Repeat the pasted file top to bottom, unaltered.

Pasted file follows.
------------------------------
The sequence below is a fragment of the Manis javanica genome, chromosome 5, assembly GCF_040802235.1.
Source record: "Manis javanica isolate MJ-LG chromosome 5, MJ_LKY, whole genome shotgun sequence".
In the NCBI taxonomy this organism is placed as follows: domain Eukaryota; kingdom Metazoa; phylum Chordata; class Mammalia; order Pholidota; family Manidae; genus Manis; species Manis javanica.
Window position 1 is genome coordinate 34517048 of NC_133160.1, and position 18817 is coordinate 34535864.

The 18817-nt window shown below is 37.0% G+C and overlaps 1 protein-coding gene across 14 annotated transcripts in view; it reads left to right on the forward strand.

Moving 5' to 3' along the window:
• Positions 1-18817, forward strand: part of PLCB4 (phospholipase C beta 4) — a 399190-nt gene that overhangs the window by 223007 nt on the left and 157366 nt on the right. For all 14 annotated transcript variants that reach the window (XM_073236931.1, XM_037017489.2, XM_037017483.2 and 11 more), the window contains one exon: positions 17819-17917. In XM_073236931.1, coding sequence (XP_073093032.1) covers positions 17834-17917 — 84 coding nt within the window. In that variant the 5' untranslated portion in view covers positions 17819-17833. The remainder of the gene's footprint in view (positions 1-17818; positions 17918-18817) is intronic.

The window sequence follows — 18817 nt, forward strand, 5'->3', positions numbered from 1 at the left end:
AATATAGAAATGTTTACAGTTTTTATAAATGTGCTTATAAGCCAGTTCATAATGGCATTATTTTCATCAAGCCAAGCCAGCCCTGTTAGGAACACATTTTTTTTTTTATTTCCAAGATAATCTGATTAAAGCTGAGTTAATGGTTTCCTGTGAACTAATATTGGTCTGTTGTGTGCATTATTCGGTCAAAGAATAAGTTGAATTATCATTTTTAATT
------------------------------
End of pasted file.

The sequence below is a fragment of the Manis javanica genome, chromosome 5, assembly GCF_040802235.1.
Source record: "Manis javanica isolate MJ-LG chromosome 5, MJ_LKY, whole genome shotgun sequence".
In the NCBI taxonomy this organism is placed as follows: domain Eukaryota; kingdom Metazoa; phylum Chordata; class Mammalia; order Pholidota; family Manidae; genus Manis; species Manis javanica.
Window position 1 is genome coordinate 34517048 of NC_133160.1, and position 18817 is coordinate 34535864.

The 18817-nt window shown below is 37.0% G+C and overlaps 1 protein-coding gene across 14 annotated transcripts in view; it reads left to right on the forward strand.

Moving 5' to 3' along the window:
• Positions 1-18817, forward strand: part of PLCB4 (phospholipase C beta 4) — a 399190-nt gene that overhangs the window by 223007 nt on the left and 157366 nt on the right. For all 14 annotated transcript variants that reach the window (XM_073236931.1, XM_037017489.2, XM_037017483.2 and 11 more), the window contains one exon: positions 17819-17917. In XM_073236931.1, coding sequence (XP_073093032.1) covers positions 17834-17917 — 84 coding nt within the window. In that variant the 5' untranslated portion in view covers positions 17819-17833. The remainder of the gene's footprint in view (positions 1-17818; positions 17918-18817) is intronic.

The window sequence follows — 18817 nt, forward strand, 5'->3', positions numbered from 1 at the left end:
AATATAGAAATGTTTACAGTTTTTATAAATGTGCTTATAAGCCAGTTCATAATGGCATTATTTTCATCAAGCCAAGCCAGCCCTGTTAGGAACACATTTTTTTTTTTATTTCCAAGATAATCTGATTAAAGCTGAGTTAATGGTTTCCTGTGAACTAATATTGGTCTGTTGTGTGCATTATTCGGTCAAAGAATAAGTTGAATTATCATTTTTAATT